Ron Paul: “I Want To Legalize Freedom. What’s So Bad About That?”
Congressman Ron Paul fired back at an NBC host today for suggesting that he was a fringe candidate in the 2012 GOP presidential race, despite the fact that Paul won another straw poll over the weekend.
After congratulating The Congressman on winning the Republican Leadership Conference straw poll, NBC’s Matt Lauer took it upon himself to “correct” a direct quote from Paul that voters were “coming around to much of what I have been saying for 30 years”.
“I might adjust the word ‘much’ of what you’ve been saying to ‘some’ of what you’ve been saying.” Lauer said, as he flashed up an image of a previous poll in which Paul was ranked lower than four other GOP candidates.
“The other candidates were on the ballot so to say that there’s another poll that shows we didn’t do as well, therefore this doesn’t carry much water I don’t think is quite correct.” Congressman Paul replied.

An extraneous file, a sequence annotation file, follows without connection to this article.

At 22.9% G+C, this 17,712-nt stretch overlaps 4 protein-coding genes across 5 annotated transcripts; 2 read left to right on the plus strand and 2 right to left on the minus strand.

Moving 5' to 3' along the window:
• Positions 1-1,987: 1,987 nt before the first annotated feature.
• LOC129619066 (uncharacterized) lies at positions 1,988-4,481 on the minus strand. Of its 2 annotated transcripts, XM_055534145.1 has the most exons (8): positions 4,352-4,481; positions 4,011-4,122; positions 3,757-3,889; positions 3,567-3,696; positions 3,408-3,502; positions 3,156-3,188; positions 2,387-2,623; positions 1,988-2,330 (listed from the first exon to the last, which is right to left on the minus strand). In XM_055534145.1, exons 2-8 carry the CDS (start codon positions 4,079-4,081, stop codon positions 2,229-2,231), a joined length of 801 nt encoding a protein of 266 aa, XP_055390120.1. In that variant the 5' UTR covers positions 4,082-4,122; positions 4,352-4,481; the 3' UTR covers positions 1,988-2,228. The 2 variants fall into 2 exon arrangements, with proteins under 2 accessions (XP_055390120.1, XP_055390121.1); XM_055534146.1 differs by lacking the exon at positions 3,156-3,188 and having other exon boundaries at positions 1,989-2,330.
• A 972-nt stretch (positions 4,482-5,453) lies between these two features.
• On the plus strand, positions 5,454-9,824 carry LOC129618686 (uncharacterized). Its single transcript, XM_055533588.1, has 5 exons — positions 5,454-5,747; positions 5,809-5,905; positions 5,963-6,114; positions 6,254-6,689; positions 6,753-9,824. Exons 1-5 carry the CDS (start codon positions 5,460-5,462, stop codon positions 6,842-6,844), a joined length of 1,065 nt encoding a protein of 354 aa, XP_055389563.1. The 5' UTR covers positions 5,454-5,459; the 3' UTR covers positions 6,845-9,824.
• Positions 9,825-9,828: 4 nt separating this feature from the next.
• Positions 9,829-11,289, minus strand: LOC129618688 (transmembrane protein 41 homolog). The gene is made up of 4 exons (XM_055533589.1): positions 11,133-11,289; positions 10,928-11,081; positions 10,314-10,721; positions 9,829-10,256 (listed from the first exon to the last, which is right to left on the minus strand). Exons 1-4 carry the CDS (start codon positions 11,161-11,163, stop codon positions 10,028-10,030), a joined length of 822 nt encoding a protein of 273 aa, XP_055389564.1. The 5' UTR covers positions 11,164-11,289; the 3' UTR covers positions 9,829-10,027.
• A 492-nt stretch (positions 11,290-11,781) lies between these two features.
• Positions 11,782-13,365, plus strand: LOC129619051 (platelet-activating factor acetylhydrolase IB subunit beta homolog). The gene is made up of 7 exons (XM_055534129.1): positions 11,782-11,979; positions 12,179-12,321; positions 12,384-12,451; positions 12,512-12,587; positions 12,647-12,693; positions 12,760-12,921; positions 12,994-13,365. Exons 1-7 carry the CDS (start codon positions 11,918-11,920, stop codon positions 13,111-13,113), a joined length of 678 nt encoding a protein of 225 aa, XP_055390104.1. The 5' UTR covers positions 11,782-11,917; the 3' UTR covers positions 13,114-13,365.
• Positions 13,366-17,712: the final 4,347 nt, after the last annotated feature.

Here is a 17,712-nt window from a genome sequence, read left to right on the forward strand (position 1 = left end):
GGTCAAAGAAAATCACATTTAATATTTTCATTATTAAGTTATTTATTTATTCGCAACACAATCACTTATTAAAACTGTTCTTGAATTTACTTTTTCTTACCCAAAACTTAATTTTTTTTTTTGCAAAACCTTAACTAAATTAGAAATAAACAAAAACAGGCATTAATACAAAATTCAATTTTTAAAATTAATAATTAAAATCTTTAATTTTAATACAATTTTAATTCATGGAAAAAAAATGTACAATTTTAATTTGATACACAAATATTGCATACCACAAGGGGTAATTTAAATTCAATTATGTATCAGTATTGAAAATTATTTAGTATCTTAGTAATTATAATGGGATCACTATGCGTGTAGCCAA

Lauer then reeled off a list of things, completely out of context, that Paul has said he would endorse.
“You’re a guy who has said you would call for legalizing all drugs including cocaine and heroin, legalizing prostitution, you want to eliminate about half of the federal agencies including energy, health and education, human services, the Department of Homeland Security.”
“How do you convince people that you are not just an interesting fringe candidate?” Lauer then asked.
“To not portray it as you have just done.” Paul fired back.
“I want to legalize freedom. What’s so bad about that? What’s wrong with legalizing choices about your own life, and your liberty and your religious values? What’s wrong with legalizing the Constitution. …Why can you turn around and say everything he’s doing is nuts and crazy?” The Congressman asserted.
After Paul pointed out that everything he says and endorses is based on the Constitution, Lauer changed his attack tactics by suggesting that at age 77, the Congressman would be too old to be president.
Paul responded by reminding Lauer that “It’s the ideas that count …I endorse young ideas.”
The Congressman pinpointed his opposition to “endless, undeclared, unwinnable wars” and the dangers of runaway national debt being “dumped on young people” as the cornerstone of his rising popularity.